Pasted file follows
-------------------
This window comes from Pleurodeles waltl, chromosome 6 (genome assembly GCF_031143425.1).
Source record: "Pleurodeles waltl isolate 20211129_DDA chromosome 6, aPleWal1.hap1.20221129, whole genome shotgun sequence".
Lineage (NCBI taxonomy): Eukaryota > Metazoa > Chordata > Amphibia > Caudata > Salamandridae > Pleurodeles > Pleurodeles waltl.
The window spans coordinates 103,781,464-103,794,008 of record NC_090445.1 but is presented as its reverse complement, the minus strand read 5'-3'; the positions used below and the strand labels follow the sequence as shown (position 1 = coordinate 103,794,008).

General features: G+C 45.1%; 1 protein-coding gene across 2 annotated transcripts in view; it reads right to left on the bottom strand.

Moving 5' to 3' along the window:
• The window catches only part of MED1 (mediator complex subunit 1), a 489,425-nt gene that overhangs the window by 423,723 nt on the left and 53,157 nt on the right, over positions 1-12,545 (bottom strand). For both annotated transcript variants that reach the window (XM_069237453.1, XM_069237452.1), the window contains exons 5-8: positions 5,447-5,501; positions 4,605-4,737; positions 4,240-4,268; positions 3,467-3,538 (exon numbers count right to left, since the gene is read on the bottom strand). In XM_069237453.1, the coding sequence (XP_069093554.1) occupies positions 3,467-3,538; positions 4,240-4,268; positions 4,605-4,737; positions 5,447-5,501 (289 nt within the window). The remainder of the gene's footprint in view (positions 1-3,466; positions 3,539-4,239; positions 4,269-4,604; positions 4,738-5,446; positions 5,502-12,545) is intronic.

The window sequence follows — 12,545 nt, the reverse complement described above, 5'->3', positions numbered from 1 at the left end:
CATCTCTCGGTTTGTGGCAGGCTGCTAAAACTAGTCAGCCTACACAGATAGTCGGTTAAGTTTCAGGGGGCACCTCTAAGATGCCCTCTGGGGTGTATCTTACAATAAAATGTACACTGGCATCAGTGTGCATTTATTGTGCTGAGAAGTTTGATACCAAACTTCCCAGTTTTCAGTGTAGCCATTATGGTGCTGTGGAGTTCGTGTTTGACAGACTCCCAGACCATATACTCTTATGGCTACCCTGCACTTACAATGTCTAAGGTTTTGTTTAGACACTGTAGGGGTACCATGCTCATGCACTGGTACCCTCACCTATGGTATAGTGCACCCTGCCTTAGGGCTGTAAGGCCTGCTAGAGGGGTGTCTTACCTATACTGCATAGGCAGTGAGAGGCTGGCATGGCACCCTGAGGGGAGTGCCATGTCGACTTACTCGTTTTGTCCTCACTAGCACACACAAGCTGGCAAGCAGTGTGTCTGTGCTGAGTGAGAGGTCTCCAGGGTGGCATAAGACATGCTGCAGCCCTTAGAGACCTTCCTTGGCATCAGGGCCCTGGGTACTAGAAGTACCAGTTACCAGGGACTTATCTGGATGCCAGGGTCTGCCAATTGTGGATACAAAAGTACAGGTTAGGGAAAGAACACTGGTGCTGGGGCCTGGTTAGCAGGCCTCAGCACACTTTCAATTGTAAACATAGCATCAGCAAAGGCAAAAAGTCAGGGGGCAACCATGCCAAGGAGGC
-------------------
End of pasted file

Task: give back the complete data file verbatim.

This window comes from Pleurodeles waltl, chromosome 6 (genome assembly GCF_031143425.1).
Source record: "Pleurodeles waltl isolate 20211129_DDA chromosome 6, aPleWal1.hap1.20221129, whole genome shotgun sequence".
Lineage (NCBI taxonomy): Eukaryota > Metazoa > Chordata > Amphibia > Caudata > Salamandridae > Pleurodeles > Pleurodeles waltl.
The window spans coordinates 103,781,464-103,794,008 of record NC_090445.1 but is presented as its reverse complement, the minus strand read 5'-3'; the positions used below and the strand labels follow the sequence as shown (position 1 = coordinate 103,794,008).

General features: G+C 45.1%; 1 protein-coding gene across 2 annotated transcripts in view; it reads right to left on the bottom strand.

Moving 5' to 3' along the window:
• The window catches only part of MED1 (mediator complex subunit 1), a 489,425-nt gene that overhangs the window by 423,723 nt on the left and 53,157 nt on the right, over positions 1-12,545 (bottom strand). For both annotated transcript variants that reach the window (XM_069237453.1, XM_069237452.1), the window contains exons 5-8: positions 5,447-5,501; positions 4,605-4,737; positions 4,240-4,268; positions 3,467-3,538 (exon numbers count right to left, since the gene is read on the bottom strand). In XM_069237453.1, the coding sequence (XP_069093554.1) occupies positions 3,467-3,538; positions 4,240-4,268; positions 4,605-4,737; positions 5,447-5,501 (289 nt within the window). The remainder of the gene's footprint in view (positions 1-3,466; positions 3,539-4,239; positions 4,269-4,604; positions 4,738-5,446; positions 5,502-12,545) is intronic.

The window sequence follows — 12,545 nt, the reverse complement described above, 5'->3', positions numbered from 1 at the left end:
CATCTCTCGGTTTGTGGCAGGCTGCTAAAACTAGTCAGCCTACACAGATAGTCGGTTAAGTTTCAGGGGGCACCTCTAAGATGCCCTCTGGGGTGTATCTTACAATAAAATGTACACTGGCATCAGTGTGCATTTATTGTGCTGAGAAGTTTGATACCAAACTTCCCAGTTTTCAGTGTAGCCATTATGGTGCTGTGGAGTTCGTGTTTGACAGACTCCCAGACCATATACTCTTATGGCTACCCTGCACTTACAATGTCTAAGGTTTTGTTTAGACACTGTAGGGGTACCATGCTCATGCACTGGTACCCTCACCTATGGTATAGTGCACCCTGCCTTAGGGCTGTAAGGCCTGCTAGAGGGGTGTCTTACCTATACTGCATAGGCAGTGAGAGGCTGGCATGGCACCCTGAGGGGAGTGCCATGTCGACTTACTCGTTTTGTCCTCACTAGCACACACAAGCTGGCAAGCAGTGTGTCTGTGCTGAGTGAGAGGTCTCCAGGGTGGCATAAGACATGCTGCAGCCCTTAGAGACCTTCCTTGGCATCAGGGCCCTGGGTACTAGAAGTACCAGTTACCAGGGACTTATCTGGATGCCAGGGTCTGCCAATTGTGGATACAAAAGTACAGGTTAGGGAAAGAACACTGGTGCTGGGGCCTGGTTAGCAGGCCTCAGCACACTTTCAATTGTAAACATAGCATCAGCAAAGGCAAAAAGTCAGGGGGCAACCATGCCAAGGAGGC